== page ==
Becky Siemback

Despite scoring 1,733 points – more than any boy or girls player at at Greater Johnstown High School – and grabbing 1,325 rebounds during her stellar basketball career, Becky Siembak did not get many offers to go play college ball.

But the Trojans standout, who graduated in 2000, finally did receive the opportunity that she was craving when then-Slippery Rock coach Darcie Vincent recruited her.

“I was disappointed at first when I was turned down by college after college – all because I was 2 inches shy of 6 feet,” Siembak said in a telephone interview. “All I wanted was a chance. I used that to drive me. I worked even harder in order to prove to all those coaches that didn't recruit me that they should have.”

When Vincent later left Slippery Rock for California University of Pennsylvania, Siembak followed her and had to sit out a season as a redshirt due to the transfer.

She then scored 2,019 points and had 1,203 rebounds in college and was on two Vulcans teams that won 68 of 71 women’s basketball games – including the 2004 NCAA Division II championship.

“The belief that all things happen for a reason is so true in this case," she said. "If Slippery Rock would have released me, I wouldn’t have been a part of the national championship team.

"Darcy and I are still friends and I joke that I thank her for giving me not just the opportunity on the court but also with my education. She told me I was her No. 9 recruit and she took a chance on me."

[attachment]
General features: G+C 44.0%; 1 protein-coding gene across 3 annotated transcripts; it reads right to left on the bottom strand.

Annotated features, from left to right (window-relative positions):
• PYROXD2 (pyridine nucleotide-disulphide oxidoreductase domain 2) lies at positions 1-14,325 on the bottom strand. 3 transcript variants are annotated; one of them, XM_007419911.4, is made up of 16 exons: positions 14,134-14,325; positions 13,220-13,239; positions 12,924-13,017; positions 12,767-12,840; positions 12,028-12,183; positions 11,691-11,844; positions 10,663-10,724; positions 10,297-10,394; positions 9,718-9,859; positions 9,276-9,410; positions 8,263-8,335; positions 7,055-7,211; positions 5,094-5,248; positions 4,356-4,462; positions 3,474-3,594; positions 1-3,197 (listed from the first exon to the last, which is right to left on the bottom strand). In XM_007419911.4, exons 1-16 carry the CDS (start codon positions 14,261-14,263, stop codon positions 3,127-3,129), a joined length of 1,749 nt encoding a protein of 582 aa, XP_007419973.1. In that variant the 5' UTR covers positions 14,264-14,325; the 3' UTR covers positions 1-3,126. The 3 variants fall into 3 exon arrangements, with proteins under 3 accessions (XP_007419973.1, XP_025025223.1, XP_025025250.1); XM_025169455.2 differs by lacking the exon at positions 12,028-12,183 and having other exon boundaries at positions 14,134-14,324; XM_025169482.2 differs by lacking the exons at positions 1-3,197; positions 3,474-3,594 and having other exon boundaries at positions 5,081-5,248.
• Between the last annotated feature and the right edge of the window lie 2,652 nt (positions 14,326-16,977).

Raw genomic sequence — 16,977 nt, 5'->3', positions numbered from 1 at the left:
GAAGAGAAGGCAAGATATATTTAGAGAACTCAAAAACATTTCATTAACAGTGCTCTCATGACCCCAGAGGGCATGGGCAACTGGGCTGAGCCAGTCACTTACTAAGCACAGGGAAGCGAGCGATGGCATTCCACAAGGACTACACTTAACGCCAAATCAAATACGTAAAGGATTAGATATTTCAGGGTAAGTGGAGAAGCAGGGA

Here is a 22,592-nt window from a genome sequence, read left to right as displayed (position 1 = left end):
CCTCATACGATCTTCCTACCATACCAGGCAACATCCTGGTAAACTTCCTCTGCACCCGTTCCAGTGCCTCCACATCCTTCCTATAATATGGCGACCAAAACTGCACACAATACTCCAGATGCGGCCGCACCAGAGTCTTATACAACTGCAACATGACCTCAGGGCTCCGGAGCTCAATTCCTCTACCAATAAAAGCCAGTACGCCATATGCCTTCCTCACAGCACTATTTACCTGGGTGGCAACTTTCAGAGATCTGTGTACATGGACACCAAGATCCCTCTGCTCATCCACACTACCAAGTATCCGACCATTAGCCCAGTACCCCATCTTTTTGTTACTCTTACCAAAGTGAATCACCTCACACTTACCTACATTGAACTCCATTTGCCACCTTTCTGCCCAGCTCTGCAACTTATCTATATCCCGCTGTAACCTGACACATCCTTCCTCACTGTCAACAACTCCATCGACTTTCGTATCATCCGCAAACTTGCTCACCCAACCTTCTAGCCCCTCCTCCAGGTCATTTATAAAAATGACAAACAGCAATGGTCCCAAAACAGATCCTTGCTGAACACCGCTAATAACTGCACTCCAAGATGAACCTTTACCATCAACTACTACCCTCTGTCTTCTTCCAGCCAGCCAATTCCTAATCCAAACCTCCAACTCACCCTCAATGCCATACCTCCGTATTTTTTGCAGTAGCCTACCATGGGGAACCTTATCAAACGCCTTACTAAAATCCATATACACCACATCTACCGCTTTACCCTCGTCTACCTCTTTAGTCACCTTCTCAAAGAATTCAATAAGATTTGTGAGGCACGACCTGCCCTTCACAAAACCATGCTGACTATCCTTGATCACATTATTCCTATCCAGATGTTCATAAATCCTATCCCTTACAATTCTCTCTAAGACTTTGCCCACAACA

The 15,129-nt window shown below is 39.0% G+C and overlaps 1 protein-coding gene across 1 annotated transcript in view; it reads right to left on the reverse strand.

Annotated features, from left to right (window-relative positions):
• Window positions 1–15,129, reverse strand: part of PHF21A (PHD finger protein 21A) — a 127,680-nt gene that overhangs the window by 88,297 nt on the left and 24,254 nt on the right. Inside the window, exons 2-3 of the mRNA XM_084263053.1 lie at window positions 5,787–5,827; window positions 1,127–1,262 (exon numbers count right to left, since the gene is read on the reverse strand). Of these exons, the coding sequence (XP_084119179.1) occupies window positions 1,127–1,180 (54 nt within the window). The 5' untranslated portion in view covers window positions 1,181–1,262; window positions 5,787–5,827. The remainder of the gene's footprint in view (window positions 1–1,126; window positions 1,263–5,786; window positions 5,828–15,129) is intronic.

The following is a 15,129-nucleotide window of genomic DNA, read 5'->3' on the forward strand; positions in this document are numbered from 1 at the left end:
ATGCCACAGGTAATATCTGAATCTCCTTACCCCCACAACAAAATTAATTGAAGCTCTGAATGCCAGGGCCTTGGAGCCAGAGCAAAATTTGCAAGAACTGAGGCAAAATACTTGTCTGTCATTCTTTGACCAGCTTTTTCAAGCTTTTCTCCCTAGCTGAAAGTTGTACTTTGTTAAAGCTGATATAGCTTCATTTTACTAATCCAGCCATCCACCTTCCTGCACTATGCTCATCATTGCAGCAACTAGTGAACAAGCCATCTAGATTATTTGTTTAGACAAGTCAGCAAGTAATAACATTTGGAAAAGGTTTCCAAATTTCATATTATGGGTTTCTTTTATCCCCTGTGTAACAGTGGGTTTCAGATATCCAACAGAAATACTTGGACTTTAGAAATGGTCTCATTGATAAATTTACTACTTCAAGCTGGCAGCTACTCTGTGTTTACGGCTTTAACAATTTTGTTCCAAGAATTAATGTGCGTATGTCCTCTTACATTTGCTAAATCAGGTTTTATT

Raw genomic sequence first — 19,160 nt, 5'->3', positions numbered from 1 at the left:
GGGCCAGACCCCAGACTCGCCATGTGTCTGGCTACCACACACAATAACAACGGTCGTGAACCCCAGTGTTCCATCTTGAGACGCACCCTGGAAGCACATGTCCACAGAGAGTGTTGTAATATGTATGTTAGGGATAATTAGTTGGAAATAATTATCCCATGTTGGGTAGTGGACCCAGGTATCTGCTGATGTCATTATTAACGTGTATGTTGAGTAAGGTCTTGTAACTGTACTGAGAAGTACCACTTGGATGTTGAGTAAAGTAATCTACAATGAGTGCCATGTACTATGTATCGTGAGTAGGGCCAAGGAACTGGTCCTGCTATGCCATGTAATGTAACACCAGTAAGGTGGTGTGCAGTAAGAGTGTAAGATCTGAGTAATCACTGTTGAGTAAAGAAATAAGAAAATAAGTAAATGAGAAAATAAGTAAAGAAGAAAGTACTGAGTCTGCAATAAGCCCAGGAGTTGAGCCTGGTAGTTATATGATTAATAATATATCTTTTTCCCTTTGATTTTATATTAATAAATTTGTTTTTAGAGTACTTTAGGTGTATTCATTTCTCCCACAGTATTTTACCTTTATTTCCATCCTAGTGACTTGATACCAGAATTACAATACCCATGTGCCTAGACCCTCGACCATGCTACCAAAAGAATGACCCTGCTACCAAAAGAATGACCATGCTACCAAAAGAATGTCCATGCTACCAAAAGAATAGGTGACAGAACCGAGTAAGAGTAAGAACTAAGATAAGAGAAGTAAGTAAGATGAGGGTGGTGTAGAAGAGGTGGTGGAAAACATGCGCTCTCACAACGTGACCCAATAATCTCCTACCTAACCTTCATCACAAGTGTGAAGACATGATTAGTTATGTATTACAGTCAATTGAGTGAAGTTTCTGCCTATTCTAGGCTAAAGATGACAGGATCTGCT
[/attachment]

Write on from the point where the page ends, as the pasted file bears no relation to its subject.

In her college career, Siembak became one of 15 players in NCAA Division II history to score more than 2,000 career points and with more than 1,000 rebounds.

She was named the Women’s Basketball Coaches Association (WBCA) NCAA Division II Player of the Year as a junior in 2003 and was a first-team All-American.

"That was such a whirlwind," Siembak said about the 2003 NCAA honor. "I just couldn't believe it was happening to me."

Siembak said that as a child, she originally was interested in ice skating and her working mother would get up early to get her to 6 a.m. practices at the Cambria County War Memorial Arena on Saturdays.

"I think my mom pushed me in the direction of basketball when I was in third grade because the YMCA games started at 8 a.m.," Siembak said with a chuckle. "I took to basketball right away and decided when I was in elementary school that I wanted to play college ball."

Siembak was inducted into the California University Sports Hall of Fame in 2009 and the Cambria County Sports Hall of Fame in 2010. Her Trojans No. 42 jersey was retired at the school on January 19, 2011.

"I was very grateful to play at Johnstown with some great athletes – like Carrie Thomas and Kelly Martin," said Siembak, who was a four-time all-conference player in high school. "We played in the Mid-Alleghenies Conference against teams like Altoona, Hollidaysburg and State College. We may not have always won, but I think it really helped prepare me for college competition."

Siembak also was a standout volleyball player and a thrower in track and field for the Trojans.

She earned her degree from California in 2004. She is a special education teacher at Trinity Middle School in Washington County and said that her wonderful parents, Chet and Dorothy, were always very supportive of her.

Cory Isenberg is a sports reporter and columnist for The Tribune-Democrat. She can be reached at (814) 532-5080.​ Follow her on Twitter @CoryIsenbergTD.

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